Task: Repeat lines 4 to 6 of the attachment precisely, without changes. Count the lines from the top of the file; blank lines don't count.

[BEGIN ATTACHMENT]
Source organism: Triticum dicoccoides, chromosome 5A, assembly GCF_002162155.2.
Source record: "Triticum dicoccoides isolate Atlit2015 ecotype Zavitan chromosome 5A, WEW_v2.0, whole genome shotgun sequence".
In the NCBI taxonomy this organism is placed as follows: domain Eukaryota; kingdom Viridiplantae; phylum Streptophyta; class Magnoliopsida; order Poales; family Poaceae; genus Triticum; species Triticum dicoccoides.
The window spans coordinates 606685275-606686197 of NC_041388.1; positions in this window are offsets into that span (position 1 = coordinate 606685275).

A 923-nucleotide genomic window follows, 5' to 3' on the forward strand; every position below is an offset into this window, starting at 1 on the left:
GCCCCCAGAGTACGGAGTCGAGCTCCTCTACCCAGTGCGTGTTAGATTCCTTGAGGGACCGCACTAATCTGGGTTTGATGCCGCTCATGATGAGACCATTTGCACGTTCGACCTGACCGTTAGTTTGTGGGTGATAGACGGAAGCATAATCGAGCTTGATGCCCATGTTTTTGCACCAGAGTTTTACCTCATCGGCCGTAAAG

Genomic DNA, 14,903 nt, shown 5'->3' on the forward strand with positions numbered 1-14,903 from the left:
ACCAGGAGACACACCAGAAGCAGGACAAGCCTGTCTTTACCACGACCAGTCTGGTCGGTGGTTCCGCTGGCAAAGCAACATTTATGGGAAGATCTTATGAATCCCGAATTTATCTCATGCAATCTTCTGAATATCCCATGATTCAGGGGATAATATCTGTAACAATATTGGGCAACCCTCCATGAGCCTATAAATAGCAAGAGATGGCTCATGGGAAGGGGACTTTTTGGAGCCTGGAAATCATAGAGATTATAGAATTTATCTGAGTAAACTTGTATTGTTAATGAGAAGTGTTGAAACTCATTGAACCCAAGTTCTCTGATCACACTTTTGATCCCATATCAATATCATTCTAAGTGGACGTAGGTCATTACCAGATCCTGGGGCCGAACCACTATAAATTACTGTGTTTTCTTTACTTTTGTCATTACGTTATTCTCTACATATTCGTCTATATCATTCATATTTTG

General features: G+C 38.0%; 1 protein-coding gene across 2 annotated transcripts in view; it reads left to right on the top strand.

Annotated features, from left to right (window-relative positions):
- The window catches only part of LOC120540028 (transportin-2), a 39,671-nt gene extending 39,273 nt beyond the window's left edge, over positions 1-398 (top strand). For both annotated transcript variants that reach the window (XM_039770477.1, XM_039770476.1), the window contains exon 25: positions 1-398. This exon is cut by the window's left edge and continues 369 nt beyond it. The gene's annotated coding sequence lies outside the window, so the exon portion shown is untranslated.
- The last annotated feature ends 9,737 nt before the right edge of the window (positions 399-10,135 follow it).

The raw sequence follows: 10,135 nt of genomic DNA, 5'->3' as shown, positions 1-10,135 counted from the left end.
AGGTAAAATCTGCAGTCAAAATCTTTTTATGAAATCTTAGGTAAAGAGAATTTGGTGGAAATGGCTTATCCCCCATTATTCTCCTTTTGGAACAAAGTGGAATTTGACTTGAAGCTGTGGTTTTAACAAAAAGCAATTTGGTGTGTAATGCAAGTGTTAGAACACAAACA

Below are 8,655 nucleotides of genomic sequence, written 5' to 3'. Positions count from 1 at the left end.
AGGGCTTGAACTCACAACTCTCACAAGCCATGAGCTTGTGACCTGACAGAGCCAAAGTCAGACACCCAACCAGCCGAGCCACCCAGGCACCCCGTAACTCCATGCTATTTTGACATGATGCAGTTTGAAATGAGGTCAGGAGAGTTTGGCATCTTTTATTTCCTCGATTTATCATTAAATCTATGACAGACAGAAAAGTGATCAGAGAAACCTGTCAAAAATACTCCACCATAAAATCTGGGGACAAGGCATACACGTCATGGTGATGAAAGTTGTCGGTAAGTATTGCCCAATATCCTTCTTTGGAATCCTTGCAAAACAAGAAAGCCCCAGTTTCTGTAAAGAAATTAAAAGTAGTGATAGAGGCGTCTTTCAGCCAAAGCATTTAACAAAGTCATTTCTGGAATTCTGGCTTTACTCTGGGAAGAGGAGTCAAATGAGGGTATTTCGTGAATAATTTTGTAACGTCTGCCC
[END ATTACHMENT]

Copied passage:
The window spans coordinates 606685275-606686197 of NC_041388.1; positions in this window are offsets into that span (position 1 = coordinate 606685275).

A 923-nucleotide genomic window follows, 5' to 3' on the forward strand; every position below is an offset into this window, starting at 1 on the left:
GCCCCCAGAGTACGGAGTCGAGCTCCTCTACCCAGTGCGTGTTAGATTCCTTGAGGGACCGCACTAATCTGGGTTTGATGCCGCTCATGATGAGACCATTTGCACGTTCGACCTGACCGTTAGTTTGTGGGTGATAGACGGAAGCATAATCGAGCTTGATGCCCATGTTTTTGCACCAGAGTTTTACCTCATCGGCCGTAAAG